Developing the Roadmap for NESTcc Active Surveillance Activities

On January 30, 2019, NESTcc convened the first meeting of its Active Surveillance Task Force.  This multi-stakeholder group is tasked with developing a Roadmap for how to establish active surveillance capabilities and tools within the NESTcc Data Network.  Not all risks of a device nor their true frequency can be identified in premarket studies. After U.S. Food and Drug Administration (FDA) approval, medical devices are often used in a broader population of patients than were studied prior to marketing.  It is therefore important to continuously monitor the safety and effectiveness of devices in real-world settings, identify potential safety signals in near real-time, quickly determine whether the signal represents a true risk, and take appropriate action when it does.  The current medical device surveillance system is slowly evolving from a largely passive system, where device users or manufacturers identify and report problems, to a more active approach where we conduct timely software-based analysis of real-world post-market data.  This is beneficial for patients as potential safety signals are identified in a much timelier fashion.  The goal of the Task Force is to create the vision for medical device active surveillance and determine how to build a practical and attainable active surveillance system that can reside within the NESTcc and its Data Network.

The Task Force is composed of members representing patients, clinicians, health systems, FDA, public and private payers, and the medical device industry, and is committed to building the future of active surveillance to detect emerging safety signals.  The outcome of the Task Force’s collaboration will be to create a Roadmap that will highlight steps that can be taken in the short-term and how NESTcc’s active surveillance work can evolve in the long-term.  Additional information on the establishment and charge of the Active Surveillance Task Force can be found here.

The Task Force noted that an important step in developing and executing on this Roadmap is to focus on the front-end user experience and delineate the processes necessary on the back-end to achieve real-time active surveillance using real-world evidence under NESTcc.  We are starting with trying to understand who the different users will be (e.g. regulators, industry groups, patients, clinicians) and how NESTcc can address their different needs. However, the Task Force is also conscious of the fact that an active surveillance system will need to work equitably for all users of the NESTcc Data Network and should have a focus on where active surveillance is headed in the future, not just its capabilities today.  This will be a main focus of the Task Force moving forward.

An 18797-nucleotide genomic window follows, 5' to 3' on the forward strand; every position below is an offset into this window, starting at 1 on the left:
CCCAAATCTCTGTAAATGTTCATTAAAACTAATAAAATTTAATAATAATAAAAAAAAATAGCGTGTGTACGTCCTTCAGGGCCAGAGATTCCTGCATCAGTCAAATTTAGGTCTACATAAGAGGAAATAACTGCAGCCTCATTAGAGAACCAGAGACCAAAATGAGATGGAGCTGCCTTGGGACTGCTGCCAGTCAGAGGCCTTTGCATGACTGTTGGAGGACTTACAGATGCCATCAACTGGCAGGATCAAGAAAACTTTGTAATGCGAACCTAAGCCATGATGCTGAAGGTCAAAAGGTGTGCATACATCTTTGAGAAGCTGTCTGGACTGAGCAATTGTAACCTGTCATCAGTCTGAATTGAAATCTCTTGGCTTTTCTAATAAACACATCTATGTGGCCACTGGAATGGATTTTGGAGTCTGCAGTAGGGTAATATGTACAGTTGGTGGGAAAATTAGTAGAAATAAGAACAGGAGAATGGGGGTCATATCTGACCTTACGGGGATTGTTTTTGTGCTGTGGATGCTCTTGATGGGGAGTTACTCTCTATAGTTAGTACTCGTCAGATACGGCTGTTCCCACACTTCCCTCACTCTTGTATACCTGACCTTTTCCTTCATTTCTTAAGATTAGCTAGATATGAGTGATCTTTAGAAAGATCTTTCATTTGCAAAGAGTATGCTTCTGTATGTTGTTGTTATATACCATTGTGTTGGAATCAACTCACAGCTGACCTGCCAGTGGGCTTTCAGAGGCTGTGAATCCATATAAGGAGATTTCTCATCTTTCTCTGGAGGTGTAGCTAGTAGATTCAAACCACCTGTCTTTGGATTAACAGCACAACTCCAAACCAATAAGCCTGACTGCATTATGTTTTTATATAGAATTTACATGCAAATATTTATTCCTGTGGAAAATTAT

More specifically, a key point of emphasis is building the infrastructure to develop medical device surveillance activities for signal detection and signal discernment.  Signal detection refers to identifying events not seen during premarket studies while signal discernment relates to determining whether a potential signal is real or not.  This was outlined as a priority by FDA Commissioner Scott Gottlieb, M.D. and Jeffrey Shuren, M.D., J.D., Director of the Center for Devices and Radiological Health (CDRH) in the FDA’s 2018 Medical Device Safety Action Plan and subsequent statement on implementation, which can be found here.

The creation of an initial draft of the active surveillance Roadmap is currently underway, and by November 2019, the Active Surveillance Task Force will aim to have a progress statement prepared for public release.  NESTcc’s Active Surveillance Task Force will continue its work to ensure that these tools and processes are finely tuned to take full advantage of the medical device active surveillance landscape.  I look forward to the opportunity to help facilitate this effort, improve the capabilities of the NESTcc Data Network, and grow the impact of active surveillance on the medical device ecosystem to better serve the American public.

Robbert Zusterzeel, M.D., Ph.D., M.P.H.
Data Network Director, NESTcc